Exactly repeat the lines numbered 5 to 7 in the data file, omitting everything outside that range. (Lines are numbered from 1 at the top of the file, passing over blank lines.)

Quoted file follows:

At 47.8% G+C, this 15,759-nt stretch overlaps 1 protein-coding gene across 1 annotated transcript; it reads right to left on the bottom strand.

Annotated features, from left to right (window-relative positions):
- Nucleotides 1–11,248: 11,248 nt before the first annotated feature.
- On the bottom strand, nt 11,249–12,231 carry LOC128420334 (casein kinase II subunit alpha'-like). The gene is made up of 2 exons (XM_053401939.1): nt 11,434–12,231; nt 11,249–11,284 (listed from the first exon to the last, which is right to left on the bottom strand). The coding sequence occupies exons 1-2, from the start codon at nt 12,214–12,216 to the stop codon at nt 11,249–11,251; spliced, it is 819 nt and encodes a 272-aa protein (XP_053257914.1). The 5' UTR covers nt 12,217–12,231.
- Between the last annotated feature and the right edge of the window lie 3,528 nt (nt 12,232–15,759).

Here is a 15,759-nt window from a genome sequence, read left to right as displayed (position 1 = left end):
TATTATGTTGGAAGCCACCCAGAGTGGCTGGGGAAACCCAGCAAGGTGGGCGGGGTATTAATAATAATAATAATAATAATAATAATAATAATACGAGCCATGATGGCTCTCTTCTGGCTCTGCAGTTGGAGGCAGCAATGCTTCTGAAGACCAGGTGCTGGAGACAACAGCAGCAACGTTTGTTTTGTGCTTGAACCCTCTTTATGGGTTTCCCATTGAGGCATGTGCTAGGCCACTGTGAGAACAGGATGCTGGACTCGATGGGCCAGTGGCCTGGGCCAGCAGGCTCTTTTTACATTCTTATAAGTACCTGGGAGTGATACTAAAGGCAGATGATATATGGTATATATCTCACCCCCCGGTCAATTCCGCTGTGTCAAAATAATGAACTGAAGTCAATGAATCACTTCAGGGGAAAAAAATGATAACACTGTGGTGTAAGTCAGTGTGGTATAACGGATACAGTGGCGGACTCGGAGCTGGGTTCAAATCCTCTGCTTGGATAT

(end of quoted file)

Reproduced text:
- Between the last annotated feature and the right edge of the window lie 3,528 nt (nt 12,232–15,759).

Here is a 15,759-nt window from a genome sequence, read left to right as displayed (position 1 = left end):
TATTATGTTGGAAGCCACCCAGAGTGGCTGGGGAAACCCAGCAAGGTGGGCGGGGTATTAATAATAATAATAATAATAATAATAATAATAATACGAGCCATGATGGCTCTCTTCTGGCTCTGCAGTTGGAGGCAGCAATGCTTCTGAAGACCAGGTGCTGGAGACAACAGCAGCAACGTTTGTTTTGTGCTTGAACCCTCTTTATGGGTTTCCCATTGAGGCATGTGCTAGGCCACTGTGAGAACAGGATGCTGGACTCGATGGGCCAGTGGCCTGGGCCAGCAGGCTCTTTTTACATTCTTATAAGTACCTGGGAGTGATACTAAAGGCAGATGATATATGGTATATATCTCACCCCCCGGTCAATTCCGCTGTGTCAAAATAATGAACTGAAGTCAATGAATCACTTCAGGGGAAAAAAATGATAACACTGTGGTGTAAGTCAGTGTGGTATAACGGATACAGTGGCGGACTCGGAGCTGGGTTCAAATCCTCTGCTTGGATAT